Aussies are keener than ever to hop on a plane and escape what has been a pretty rough past few years.
Almost 57 per cent of Aussies are planning a getaway in the next 12 months which is up 49 per cent from December, according to Finder’s Consumer Sentiment Tracker.
However, travel at the moment comes with a heftier than usual price tag.
KAYAK’s data shows the average return economy international flight price in Australia based on flight searches in July (between July 1-18) was approximately $1761 – an increase of about 14 per cent compared to the same period in May (between May 1-18).
Meanwhile, the consumer price index (CPI) July report shows plane tickets have soared 27.7 per cent on a year-over-year (YoY) basis.
And sadly it is a trend likely to stick around for a bit longer, according to Angus Kidman, travel expert at Finder.
“Sale fares are definitely higher than they were pre-pandemic. Tiger used to regularly offer $9 domestic fares,” Mr Kidman said.
“We won’t see that again. Jetstar has offered a handful of $22 fares this year, but only outside of peak periods and for a tiny number of seats.”
He said Virgin’s floor in sales is now generally $49, and for Qantas it’s rare to see any sub-$100 flights.
“I don’t expect we’ll see much change to that in 2022. The arrival of new competitor Bonza may create a little price pressure, but many of its routes are regional and I’m expecting that it will be charging well over $100 for a seat most of the time.”
‘On the rise’
Trivago (TRVG) CEO Axel Hefer believes “costs will continue to go up”, attributing it to staffing shortages and labour costs.
“You see a fundamental shortage of people in travel and hospitality, and the reason is that a lot of companies have actually reduced their staffing during the pandemic,” Mr Hefer told Yahoo Finance.
“[Companies] are now struggling in very tight labour markets to staff up again. So they will have to pay up, and that cost will be passed on.”
The Bureau of Transportation Statistics quantified that 88,161 flights have been cancelled so far this year, with many being attributed to staffing issues.
Virgin Australia, Qantas, and Air New Zealand were all named among the global airlines with the current highest cancellation rates, while Singapore Airlines was noted as the carrier with the lowest cancellation figure.
The new data, compiled by aviation analytics company Cirium, looked at flight data from 19 major airlines in the three months to July 26 which revealed Virgin Australia to have one of the highest cancellation rates at 5.9 per cent.
Air New Zealand and Qantas also were named in the top five airlines with high cancellation rates, at 3.7 and 3.3 per cent respectively.
Singapore Airlines, which remains the top international carrier in Australia, was dubbed the most reliable airline, with a 0.8 per cent cancellation rate.
Notably, of all 19 studied carriers, Virgin boasts the smallest international network, possibly skewing the data, according to Australian Aviation.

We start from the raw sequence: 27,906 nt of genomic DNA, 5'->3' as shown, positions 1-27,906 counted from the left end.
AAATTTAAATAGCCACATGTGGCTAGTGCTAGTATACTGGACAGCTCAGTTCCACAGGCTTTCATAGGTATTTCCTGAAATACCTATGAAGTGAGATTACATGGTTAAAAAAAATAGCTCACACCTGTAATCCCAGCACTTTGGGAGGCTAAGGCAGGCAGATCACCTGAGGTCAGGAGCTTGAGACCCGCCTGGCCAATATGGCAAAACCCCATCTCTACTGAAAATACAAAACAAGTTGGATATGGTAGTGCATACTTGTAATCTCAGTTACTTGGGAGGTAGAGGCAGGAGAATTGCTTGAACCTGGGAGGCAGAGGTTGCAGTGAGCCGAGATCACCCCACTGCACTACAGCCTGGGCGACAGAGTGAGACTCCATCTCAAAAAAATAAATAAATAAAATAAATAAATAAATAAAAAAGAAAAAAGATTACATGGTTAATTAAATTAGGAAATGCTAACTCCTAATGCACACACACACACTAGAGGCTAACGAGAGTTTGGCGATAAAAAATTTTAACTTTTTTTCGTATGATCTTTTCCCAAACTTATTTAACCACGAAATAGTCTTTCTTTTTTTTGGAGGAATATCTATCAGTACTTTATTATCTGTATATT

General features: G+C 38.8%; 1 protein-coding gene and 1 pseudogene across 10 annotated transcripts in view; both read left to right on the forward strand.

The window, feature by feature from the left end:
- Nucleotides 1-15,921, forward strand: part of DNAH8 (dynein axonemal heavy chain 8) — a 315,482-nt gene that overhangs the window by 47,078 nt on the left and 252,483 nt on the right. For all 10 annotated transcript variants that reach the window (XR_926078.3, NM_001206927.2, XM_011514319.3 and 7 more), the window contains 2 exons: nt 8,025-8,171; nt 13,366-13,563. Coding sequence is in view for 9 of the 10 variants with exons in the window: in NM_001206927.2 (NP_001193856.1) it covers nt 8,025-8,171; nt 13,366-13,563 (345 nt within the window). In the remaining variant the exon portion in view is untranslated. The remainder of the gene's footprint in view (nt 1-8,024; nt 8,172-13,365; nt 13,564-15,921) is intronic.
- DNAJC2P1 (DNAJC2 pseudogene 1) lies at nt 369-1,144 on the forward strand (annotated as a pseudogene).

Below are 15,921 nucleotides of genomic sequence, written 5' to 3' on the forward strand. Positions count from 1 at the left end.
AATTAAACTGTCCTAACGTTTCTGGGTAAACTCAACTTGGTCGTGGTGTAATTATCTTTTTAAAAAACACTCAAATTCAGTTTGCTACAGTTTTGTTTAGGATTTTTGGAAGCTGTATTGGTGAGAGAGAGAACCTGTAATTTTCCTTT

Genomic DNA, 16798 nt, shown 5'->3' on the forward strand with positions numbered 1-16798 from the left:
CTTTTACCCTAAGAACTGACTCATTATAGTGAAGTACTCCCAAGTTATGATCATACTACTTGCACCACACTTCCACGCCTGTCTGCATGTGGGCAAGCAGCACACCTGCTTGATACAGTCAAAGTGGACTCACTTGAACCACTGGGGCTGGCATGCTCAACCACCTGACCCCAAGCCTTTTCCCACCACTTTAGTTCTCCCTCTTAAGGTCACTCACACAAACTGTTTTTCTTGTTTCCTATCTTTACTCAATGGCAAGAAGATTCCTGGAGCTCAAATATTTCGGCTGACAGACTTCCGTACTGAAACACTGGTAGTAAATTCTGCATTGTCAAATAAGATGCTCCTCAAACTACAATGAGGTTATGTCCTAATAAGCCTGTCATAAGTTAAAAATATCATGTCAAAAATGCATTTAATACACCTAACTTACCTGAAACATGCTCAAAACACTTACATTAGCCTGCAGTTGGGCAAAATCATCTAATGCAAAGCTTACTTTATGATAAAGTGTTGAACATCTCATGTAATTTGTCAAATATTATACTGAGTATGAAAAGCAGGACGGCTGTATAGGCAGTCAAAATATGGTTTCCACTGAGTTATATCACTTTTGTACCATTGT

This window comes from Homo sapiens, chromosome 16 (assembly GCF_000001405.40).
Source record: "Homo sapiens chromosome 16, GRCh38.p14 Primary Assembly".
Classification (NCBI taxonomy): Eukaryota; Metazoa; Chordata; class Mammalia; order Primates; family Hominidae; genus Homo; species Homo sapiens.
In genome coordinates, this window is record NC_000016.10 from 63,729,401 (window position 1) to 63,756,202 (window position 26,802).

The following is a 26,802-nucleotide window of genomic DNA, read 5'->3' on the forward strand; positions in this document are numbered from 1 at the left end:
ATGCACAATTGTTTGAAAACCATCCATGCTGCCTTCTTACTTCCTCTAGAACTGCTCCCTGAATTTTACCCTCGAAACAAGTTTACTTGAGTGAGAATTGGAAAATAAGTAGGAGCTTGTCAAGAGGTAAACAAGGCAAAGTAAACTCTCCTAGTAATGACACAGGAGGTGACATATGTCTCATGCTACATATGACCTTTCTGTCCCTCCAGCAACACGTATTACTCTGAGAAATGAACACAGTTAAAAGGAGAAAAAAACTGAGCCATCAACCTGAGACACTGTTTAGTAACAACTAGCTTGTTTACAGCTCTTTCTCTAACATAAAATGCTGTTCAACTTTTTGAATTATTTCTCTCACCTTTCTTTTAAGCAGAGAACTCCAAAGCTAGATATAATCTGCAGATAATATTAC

Australia’s worst month for flying
Australian airlines recorded their “worst ever” month in June for flight delays and cancellations with a total of 5.8 per cent of all flights cancelled – nearly three times more than the long-term cancellation average.
There were 63 per cent of all flights arriving on time in June, with 61.9 per cent departing on schedule, the Bureau of Infrastructure and Transport Research Economics (BITRE) report found.
BITRE said these figures mark “the worst” the industry has seen since records began in November 2003.
The report looked at delays and cancellations across all major Australian airports in the month of June.
The severe disruption was fuelled by staffing shortages, staff sicknesses, mid-year school holiday travel surge and severe weather events, including flash flooding throughout NSW.
Qantas recorded the highest percentage of cancellations at 8.1 per cent during the month, followed by QantasLink, Virgin Australia, Jetstar, Virgin Australia Regional Airlines and Rex Airlines.
Qantas recorded just over half of their airlines arrived on time in June, at 59 per cent, while Virgin achieved the highest level of on time departures among the major domestic airlines at 60 per cent.
A Qantas spokesperson told NCA NewsWire the flight delays and cancellations were not the kind of performance that they were delivering pre-Covid.
“A rise in Covid and other illnesses among airline crew as well as the tight labour market led to flight disruptions for all domestic airlines in June,” they said.
“We had rostered additional crew on standby which helped lessen the impact of Covid-related crew absences and meant 85 per cent of our domestic flights for the month departed within an hour of schedule.”
“Flight cancellations in July were lower than they were in June, call centre wait times are now better than they were pre-Covid and our mishandled bag rates are close to what they were before the pandemic.”